Home and Garden

Clean up dust to reduce exposure to harmful chemicals indoors

Child vacuuming dust off the floor

Household dust is now recognized as one of the most significant sources of childhood exposure to toxic substances. (Photo: Sarah Horrigan via Flickr)

We’re exposed to many harmful chemicals, including some that have never been tested. And we regulate as if there are safe levels.

How to reduce dust at home

Household dust is now recognized as one of the most significant sources of childhood exposure to toxic substances. Studies show that dust is a chemical soup with low levels of flame retardants, phthalates, pesticides and metals like lead, mercury and arsenic. (Higher levels are often found in dryer lint and vacuum cleaner bags.)

Hand wiping cabinet doors with a damp cloth

Solution?

Dust with a damp cloth weekly. Wet mop twice a week if you have a crawling child.

Try this all-purpose spray cleaner recipe

Photo: B&M Stores via Flickr

Consumer products are the likely source of polybrominated diphenyl ether flame retardants building up in people and animals. Your couch, curtains, TV and other electronics are shedding toxic PBDEs every day. You’re exposed by inhaling or ingesting them.

These chemicals have been linked to cancer, adverse effects on the developing brain, and immune and reproductive problems. They’re also persistent and bioaccumulative, so they build up in the environment and our bodies (and in animals like polar bears and orcas).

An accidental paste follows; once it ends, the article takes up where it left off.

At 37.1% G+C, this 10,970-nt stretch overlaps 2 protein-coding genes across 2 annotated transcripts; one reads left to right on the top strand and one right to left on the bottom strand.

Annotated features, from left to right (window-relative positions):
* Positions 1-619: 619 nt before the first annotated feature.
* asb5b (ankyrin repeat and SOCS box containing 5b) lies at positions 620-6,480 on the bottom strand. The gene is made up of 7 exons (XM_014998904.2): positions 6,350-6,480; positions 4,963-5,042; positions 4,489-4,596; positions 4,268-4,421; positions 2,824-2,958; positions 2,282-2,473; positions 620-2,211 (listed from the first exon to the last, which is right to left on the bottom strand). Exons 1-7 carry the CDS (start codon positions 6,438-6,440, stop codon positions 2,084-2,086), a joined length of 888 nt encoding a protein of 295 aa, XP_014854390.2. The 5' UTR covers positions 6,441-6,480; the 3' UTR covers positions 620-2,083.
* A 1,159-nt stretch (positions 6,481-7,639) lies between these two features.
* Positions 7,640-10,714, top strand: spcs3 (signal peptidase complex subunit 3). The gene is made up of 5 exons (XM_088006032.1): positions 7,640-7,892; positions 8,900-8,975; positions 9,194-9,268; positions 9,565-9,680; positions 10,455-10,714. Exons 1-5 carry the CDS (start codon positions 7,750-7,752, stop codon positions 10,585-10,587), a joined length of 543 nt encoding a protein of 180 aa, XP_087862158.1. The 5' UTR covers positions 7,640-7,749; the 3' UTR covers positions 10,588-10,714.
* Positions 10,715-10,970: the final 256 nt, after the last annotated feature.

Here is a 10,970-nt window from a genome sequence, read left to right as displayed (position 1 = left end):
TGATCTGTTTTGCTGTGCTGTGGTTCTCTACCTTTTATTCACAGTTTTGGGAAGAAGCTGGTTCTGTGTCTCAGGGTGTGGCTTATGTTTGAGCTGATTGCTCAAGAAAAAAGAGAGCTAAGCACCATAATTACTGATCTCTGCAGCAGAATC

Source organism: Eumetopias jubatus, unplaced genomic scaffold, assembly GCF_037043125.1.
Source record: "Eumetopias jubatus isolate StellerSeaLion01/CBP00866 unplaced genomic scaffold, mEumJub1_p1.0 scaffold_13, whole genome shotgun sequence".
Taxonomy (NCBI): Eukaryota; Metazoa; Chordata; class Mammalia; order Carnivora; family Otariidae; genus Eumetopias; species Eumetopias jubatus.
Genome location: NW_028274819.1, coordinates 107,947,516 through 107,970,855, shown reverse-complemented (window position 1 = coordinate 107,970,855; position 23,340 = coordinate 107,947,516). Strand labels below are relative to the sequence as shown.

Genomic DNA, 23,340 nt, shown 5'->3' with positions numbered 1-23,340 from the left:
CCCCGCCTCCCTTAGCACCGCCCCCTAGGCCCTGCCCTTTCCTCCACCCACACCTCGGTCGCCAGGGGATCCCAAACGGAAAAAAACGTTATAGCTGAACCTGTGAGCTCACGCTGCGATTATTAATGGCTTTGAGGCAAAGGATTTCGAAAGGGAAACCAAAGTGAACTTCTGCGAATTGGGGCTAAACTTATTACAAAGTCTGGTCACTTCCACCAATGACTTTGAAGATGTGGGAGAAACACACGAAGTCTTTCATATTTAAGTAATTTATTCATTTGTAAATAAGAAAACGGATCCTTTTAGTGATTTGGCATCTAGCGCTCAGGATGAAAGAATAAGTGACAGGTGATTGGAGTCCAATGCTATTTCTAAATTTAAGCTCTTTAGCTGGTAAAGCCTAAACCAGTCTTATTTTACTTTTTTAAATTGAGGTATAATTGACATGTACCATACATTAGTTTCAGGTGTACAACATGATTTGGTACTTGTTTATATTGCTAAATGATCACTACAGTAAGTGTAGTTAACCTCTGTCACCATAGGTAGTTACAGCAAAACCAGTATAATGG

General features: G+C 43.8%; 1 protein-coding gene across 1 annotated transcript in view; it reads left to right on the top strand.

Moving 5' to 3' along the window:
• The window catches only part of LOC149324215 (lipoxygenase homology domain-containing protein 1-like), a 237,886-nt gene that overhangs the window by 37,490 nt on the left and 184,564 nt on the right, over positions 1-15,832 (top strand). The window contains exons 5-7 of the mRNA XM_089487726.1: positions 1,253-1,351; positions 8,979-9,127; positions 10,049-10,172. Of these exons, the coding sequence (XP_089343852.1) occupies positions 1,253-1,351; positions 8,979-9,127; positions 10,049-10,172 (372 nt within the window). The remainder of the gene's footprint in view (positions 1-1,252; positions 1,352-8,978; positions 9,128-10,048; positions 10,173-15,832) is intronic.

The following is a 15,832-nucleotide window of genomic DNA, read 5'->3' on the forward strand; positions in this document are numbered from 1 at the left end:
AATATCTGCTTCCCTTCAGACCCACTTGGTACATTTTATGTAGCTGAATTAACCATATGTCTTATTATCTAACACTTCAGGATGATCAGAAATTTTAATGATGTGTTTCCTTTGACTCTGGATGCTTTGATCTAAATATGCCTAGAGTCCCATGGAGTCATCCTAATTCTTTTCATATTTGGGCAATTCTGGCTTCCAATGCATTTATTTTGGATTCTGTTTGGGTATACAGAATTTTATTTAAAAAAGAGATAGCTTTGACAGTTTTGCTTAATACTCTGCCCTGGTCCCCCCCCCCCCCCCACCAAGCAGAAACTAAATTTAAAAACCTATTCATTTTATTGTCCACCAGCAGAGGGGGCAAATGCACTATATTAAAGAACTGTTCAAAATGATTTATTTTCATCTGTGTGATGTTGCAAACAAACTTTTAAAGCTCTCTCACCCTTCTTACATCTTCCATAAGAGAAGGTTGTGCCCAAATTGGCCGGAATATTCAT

Shoes also track contaminated dirt — lead, garden and lawn pesticides — into your home.

Solution?

Get a natural fibre doormat. Wipe shoes on the mat and take them off when you come in. Leave them at the door instead of storing in a bedroom closet.

According to the Small Properties Association citing a doormat study, “Doing both actions — door mats and shoes off — over a five month period wiped away a stunning 98.5% of the toxic dust.”

Learn more about healthy dusting tips and other ways to reduce your exposure.

How to protect kids’ brains from household toxins

Watch early childhood health expert Bruce Lanphear in Little Things Matter: The Impact of Toxins on the Developing Brain. He says even “extremely low levels of toxins can impact brain development.”

Lanphear’s findings about toxins:

  • They have lifelong impact.
  • Even low levels affect kids’ brain development.
  • All kids have lead in their blood. There are no safe levels of lead!
  • All kids have PCBs (used in the manufacturing of electrical equipment, heat exchangers and other specialized applications up to the late 1970s).
  • All kids have PBDEs.
  • Ninety-six per cent of kids have bisphenol-A (a hormone disruptor).
  • Eighty-nine per cent of kids have mercury.

Five ways to lower body burden: